By Allen Best
Feast or famine
DENVER, Colo. – It’s feast or famine this winter at North American ski areas. Whistler-Blackcomb received 135 inches of snow during March alone, Crested Butte hasn’t surpassed 200 inches for the winter.
Last year, an already healthy winter motored through April and then May. At Steamboat Springs, the Yampa River didn’t see peak runoff until July. This year, the peak seems to have already occurred, water officials tell the Steamboat Pilot & Today.
In Colorado, two small ski areas – Cooper and Monarch — announced they are closing early. Others are sticking it out, but like a teenager with acne, trying desperately to cover their blemishes. Vail had huge swaths of dirt even high on the mountain, and crews were moving snow from forested area to cover the ski runs. Steamboat had closed 20 percent of its trails. These are surely not alone.
In Idaho, the Big Wood River through Ketchum and Sun Valley was bulging with early and high runoff due to unseasonable warmth and heavy rains. The snow line was at 6,500 feet in elevation but expected to rise up to 8,500 feet with a surge of weekend heat, the Idaho Mountain Express reported.
Jackson sets sights on foreigners
JACKSON, Wyo. – Like many other mountain communities, Jackson Hole is looking to expand its appeal to the world’s wealthiest residents.
With a $44,000 grant from new lodging proceeds, local chamber delegates plan to visit large international trade shows in Berlin and London this fall. Also, airport officials are seeking to improve airline connections so that Jackson Hole is only “one stop away” from any airport in the world, according to Mike Gierau, president of the Jackson Hole Air Improvement Resource.
In 2011, according to the U.S. Commerce Department, the number of international visitors visiting the United States increased by 2.4 million.
In other news reported by the Jackson Hole News&Guide, Teton County was named was one of only seven destinations in the world selected for the Sustainable Tourism Destination Early Adopters Program. If the county pays $30,000, it will be evaluated by United Nations-affiliated group for its efforts to conserve resources and reduce pollution.
With an increasing number of travelers selecting their destinations based on sustainable practices, being a part of this group could be a boon for the valley, says Tim O’Donoghue, executive director of the Jackson Hole Chamber of Commerce.
Meanwhile, Jackson has also directed some of its new lodging tax dollars in another direction entirely. The community allocated some hotel rooms and $70,000 in lodging-tax proceeds to help underwrite filming of a reality show television show. Some in Jackson Hole question the expense. While the TV show may have an audience, it’s unlikely to attract anyone with values aligned with those of people in the outdoors-anchored Wyoming valley.
Ireland to China … for Alberta
JASPER, Alberta. – Richard Ireland, mayor of the resort community of Jasper, is to visit China this month to help promote Jasper as a destination resort. The trip is costing Jasper $74,000, the local newspaper reports.
Who should pay for rescues?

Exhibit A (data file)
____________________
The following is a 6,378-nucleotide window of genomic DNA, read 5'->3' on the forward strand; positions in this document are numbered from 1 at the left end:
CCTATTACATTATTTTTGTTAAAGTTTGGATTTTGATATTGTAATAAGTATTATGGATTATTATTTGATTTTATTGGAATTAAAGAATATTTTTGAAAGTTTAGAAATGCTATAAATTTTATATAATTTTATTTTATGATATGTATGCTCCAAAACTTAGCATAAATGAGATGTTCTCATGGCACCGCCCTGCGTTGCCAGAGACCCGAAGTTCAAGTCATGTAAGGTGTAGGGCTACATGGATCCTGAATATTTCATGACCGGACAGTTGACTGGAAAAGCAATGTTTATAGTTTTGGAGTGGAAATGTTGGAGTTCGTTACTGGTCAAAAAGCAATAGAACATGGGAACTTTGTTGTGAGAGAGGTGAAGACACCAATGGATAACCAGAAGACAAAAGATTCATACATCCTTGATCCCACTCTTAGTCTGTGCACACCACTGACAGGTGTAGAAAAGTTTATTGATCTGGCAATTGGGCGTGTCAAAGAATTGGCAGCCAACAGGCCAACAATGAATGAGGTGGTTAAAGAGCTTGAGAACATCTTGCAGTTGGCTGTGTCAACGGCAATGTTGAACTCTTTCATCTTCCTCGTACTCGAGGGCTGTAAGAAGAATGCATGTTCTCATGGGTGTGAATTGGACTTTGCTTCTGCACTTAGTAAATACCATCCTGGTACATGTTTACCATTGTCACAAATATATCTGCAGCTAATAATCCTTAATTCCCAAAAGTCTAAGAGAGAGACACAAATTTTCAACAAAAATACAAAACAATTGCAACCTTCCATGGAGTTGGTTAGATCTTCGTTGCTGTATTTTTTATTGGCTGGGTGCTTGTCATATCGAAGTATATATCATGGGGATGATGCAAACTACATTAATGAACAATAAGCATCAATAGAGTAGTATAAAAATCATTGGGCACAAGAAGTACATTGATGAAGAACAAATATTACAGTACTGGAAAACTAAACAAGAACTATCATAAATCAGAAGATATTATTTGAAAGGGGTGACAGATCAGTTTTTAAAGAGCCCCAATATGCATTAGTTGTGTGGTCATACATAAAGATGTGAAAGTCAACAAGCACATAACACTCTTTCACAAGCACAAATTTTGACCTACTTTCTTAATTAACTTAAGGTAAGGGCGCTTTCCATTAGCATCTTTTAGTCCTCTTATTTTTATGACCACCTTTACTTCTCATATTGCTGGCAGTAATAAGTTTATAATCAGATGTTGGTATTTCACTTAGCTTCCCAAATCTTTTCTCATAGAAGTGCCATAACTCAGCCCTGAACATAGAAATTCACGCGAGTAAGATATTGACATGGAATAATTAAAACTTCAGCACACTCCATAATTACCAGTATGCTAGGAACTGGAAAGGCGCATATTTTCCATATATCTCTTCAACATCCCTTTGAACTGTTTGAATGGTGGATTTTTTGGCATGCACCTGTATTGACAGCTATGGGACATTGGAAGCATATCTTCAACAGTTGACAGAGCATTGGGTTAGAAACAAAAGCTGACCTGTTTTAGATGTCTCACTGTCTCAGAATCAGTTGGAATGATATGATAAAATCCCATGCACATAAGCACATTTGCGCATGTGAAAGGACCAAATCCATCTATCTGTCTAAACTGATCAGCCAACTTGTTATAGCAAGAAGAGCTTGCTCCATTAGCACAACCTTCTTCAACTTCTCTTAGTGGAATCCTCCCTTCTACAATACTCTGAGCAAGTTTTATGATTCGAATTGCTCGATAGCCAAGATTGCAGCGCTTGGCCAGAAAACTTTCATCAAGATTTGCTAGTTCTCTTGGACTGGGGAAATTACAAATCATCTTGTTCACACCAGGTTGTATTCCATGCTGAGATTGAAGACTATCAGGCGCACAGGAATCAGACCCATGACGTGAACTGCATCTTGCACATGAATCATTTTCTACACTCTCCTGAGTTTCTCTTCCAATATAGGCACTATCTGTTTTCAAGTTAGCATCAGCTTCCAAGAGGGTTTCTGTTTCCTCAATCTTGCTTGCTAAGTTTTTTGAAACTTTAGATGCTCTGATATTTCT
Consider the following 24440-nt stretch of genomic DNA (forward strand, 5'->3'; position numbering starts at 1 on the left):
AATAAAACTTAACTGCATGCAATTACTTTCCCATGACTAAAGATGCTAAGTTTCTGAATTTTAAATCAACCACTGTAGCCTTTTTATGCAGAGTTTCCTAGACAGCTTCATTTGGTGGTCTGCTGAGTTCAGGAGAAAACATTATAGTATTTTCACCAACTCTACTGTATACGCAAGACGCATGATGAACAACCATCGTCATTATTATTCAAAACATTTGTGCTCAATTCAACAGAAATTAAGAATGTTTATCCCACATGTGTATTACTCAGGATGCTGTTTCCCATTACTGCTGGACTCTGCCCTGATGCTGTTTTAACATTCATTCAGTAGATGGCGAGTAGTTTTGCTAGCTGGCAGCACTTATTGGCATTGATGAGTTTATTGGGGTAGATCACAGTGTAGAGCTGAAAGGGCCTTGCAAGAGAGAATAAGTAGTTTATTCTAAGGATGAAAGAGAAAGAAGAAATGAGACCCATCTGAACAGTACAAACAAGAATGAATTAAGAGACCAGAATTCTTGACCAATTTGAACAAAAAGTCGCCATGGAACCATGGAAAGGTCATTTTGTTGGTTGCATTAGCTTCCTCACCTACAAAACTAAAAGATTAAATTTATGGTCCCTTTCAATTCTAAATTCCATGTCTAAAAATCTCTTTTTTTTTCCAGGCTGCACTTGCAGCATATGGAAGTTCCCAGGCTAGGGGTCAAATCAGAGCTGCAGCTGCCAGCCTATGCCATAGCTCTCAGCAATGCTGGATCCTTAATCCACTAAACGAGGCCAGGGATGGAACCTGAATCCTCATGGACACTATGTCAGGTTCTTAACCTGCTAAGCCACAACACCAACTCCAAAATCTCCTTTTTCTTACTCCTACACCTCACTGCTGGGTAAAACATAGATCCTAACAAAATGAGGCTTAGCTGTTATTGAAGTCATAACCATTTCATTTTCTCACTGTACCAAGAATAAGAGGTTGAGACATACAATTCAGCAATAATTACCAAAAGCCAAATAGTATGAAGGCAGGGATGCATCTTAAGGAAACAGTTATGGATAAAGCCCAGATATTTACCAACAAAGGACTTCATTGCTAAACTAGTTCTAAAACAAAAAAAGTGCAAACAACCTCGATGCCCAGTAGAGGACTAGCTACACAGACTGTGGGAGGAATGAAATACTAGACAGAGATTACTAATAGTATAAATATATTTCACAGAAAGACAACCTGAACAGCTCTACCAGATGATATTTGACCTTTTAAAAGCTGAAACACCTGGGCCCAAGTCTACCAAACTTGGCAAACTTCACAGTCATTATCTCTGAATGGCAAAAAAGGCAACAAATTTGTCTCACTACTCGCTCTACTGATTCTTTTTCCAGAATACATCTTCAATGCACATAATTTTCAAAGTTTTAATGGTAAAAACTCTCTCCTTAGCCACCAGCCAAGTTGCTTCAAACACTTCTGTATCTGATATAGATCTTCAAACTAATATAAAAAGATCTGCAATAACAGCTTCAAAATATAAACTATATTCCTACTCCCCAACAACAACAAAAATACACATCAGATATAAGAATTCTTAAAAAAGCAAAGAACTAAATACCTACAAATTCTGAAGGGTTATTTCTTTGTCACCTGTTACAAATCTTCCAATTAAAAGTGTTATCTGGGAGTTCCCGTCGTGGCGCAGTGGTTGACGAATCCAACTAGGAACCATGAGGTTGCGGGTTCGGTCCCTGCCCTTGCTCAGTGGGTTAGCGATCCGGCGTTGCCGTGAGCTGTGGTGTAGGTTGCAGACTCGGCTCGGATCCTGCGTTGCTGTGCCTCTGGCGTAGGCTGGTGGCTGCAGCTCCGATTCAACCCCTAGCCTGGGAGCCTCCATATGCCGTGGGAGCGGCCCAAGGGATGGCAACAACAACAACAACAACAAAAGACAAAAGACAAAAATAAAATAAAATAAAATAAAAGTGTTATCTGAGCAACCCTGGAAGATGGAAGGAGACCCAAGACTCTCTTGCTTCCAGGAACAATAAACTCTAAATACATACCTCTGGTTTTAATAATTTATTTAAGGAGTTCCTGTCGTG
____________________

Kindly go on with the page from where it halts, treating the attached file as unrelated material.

BANFF, Alberta – Spirited words are being expressed in the pages of the Rocky Mountain Outlook in the wake of an expensive helicopter rescue of snowboarders who left the Sunshine ski area to seek out powder in the adjacent territory.
Their rescue, located in Banff National Park, involved a helicopter and snowmobiles, and also involved threat to the rescuers. Winds were high and the terrain was tricky. In the end, all turned out well.
Or did it? Alvin Shier, in a letter published in the newspaper, notes that helicopter used in a mountain rescue costs $2,000 per hour – and that’s just the tip of the iceberg.
“There’s no question those in trouble should be rescued, but should the costs be borne by the taxpayers of the land,” he asks. “It’s long overdue that those taking part in extreme sports carry insurance to pay all costs if they need to be rescued.”
Josh Briggs, writing the next week, finds that misleading and also philosophically uncharitable. In fact, those who pay park user fees pay for rescues.
But he also wonders about casting stones. “Personally, I am unwilling to judge one person as foolhardy and another as a victim of bad luck – accidents happen to good people with good intentions.”
A story of highs, lows
VAIL, Colo. – Real estate through February was sold in the Vail area at the greatest volume since 2008, before the recession hit.
Dollar volume for the two months was $197 million. That compares with $331 million in 2008, reports Land Title Guarantee Co. Nearly a quarter of sales volume occurred at the valley’s high end, in Vail Village. One sale, in the new Solaris project, was for $2,218 per square foot.
In the lower valley, in the Eagle and Gypsum communities, there’s also considerable activity, but more of it is due to bank sales.
In Aspen’s down-valley communities, sales activity occurred at a furious pace. But, reports the Aspen Times, much of this breathless pace was spurred by foreclosures and short sales.
Prices are down 30 to 40 percent in the Basalt and Carbondale areas, but the newspaper reports a sense among real-estate agents that the tide has now turned in the Basalt, which is a little closer to Aspen, but not quite yet in Carbondale.